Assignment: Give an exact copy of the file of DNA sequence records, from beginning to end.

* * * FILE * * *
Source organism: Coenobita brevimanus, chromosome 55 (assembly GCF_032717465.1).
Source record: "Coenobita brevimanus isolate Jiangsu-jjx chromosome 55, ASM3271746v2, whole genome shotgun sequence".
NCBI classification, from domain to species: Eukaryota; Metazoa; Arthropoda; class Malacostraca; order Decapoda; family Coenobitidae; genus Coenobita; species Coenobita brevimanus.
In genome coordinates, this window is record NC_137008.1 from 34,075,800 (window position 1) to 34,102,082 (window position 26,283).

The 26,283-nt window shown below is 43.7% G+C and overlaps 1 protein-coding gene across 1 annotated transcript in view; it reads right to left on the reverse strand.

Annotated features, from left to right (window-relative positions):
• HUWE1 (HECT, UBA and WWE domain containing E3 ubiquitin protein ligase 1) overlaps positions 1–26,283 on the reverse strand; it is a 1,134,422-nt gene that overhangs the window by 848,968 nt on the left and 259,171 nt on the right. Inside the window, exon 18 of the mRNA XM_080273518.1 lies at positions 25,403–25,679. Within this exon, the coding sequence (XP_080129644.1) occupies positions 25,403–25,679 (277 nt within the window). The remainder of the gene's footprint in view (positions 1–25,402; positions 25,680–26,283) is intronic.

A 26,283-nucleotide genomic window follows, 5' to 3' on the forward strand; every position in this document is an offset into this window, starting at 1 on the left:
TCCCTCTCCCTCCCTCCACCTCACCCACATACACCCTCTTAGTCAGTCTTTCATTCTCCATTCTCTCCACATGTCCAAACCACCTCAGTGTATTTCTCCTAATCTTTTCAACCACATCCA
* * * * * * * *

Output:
Source organism: Coenobita brevimanus, chromosome 55 (assembly GCF_032717465.1).
Source record: "Coenobita brevimanus isolate Jiangsu-jjx chromosome 55, ASM3271746v2, whole genome shotgun sequence".
NCBI classification, from domain to species: Eukaryota; Metazoa; Arthropoda; class Malacostraca; order Decapoda; family Coenobitidae; genus Coenobita; species Coenobita brevimanus.
In genome coordinates, this window is record NC_137008.1 from 34,075,800 (window position 1) to 34,102,082 (window position 26,283).

The 26,283-nt window shown below is 43.7% G+C and overlaps 1 protein-coding gene across 1 annotated transcript in view; it reads right to left on the reverse strand.

Annotated features, from left to right (window-relative positions):
• HUWE1 (HECT, UBA and WWE domain containing E3 ubiquitin protein ligase 1) overlaps positions 1–26,283 on the reverse strand; it is a 1,134,422-nt gene that overhangs the window by 848,968 nt on the left and 259,171 nt on the right. Inside the window, exon 18 of the mRNA XM_080273518.1 lies at positions 25,403–25,679. Within this exon, the coding sequence (XP_080129644.1) occupies positions 25,403–25,679 (277 nt within the window). The remainder of the gene's footprint in view (positions 1–25,402; positions 25,680–26,283) is intronic.

A 26,283-nucleotide genomic window follows, 5' to 3' on the forward strand; every position in this document is an offset into this window, starting at 1 on the left:
TCCCTCTCCCTCCCTCCACCTCACCCACATACACCCTCTTAGTCAGTCTTTCATTCTCCATTCTCTCCACATGTCCAAACCACCTCAGTGTATTTCTCCTAATCTTTTCAACCACATCCA